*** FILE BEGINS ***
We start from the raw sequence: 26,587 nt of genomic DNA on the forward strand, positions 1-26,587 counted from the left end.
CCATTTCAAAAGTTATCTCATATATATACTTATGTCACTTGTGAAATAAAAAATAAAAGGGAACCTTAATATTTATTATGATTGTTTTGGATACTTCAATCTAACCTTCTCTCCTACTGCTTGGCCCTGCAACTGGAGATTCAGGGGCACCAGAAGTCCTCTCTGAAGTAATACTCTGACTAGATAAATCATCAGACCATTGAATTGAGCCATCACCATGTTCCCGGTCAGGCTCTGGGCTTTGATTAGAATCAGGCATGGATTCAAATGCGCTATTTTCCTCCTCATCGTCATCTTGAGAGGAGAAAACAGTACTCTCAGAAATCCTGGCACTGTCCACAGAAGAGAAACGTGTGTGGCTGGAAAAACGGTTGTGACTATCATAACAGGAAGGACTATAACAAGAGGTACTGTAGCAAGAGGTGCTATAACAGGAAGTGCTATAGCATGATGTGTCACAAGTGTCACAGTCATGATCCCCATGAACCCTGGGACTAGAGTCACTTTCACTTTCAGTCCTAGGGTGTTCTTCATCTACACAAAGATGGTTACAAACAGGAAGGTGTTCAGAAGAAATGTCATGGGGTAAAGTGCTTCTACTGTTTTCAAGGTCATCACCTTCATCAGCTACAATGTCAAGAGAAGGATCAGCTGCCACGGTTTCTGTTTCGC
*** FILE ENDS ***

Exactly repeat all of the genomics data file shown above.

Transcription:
We start from the raw sequence: 26,587 nt of genomic DNA on the forward strand, positions 1-26,587 counted from the left end.
CCATTTCAAAAGTTATCTCATATATATACTTATGTCACTTGTGAAATAAAAAATAAAAGGGAACCTTAATATTTATTATGATTGTTTTGGATACTTCAATCTAACCTTCTCTCCTACTGCTTGGCCCTGCAACTGGAGATTCAGGGGCACCAGAAGTCCTCTCTGAAGTAATACTCTGACTAGATAAATCATCAGACCATTGAATTGAGCCATCACCATGTTCCCGGTCAGGCTCTGGGCTTTGATTAGAATCAGGCATGGATTCAAATGCGCTATTTTCCTCCTCATCGTCATCTTGAGAGGAGAAAACAGTACTCTCAGAAATCCTGGCACTGTCCACAGAAGAGAAACGTGTGTGGCTGGAAAAACGGTTGTGACTATCATAACAGGAAGGACTATAACAAGAGGTACTGTAGCAAGAGGTGCTATAACAGGAAGTGCTATAGCATGATGTGTCACAAGTGTCACAGTCATGATCCCCATGAACCCTGGGACTAGAGTCACTTTCACTTTCAGTCCTAGGGTGTTCTTCATCTACACAAAGATGGTTACAAACAGGAAGGTGTTCAGAAGAAATGTCATGGGGTAAAGTGCTTCTACTGTTTTCAAGGTCATCACCTTCATCAGCTACAATGTCAAGAGAAGGATCAGCTGCCACGGTTTCTGTTTCGC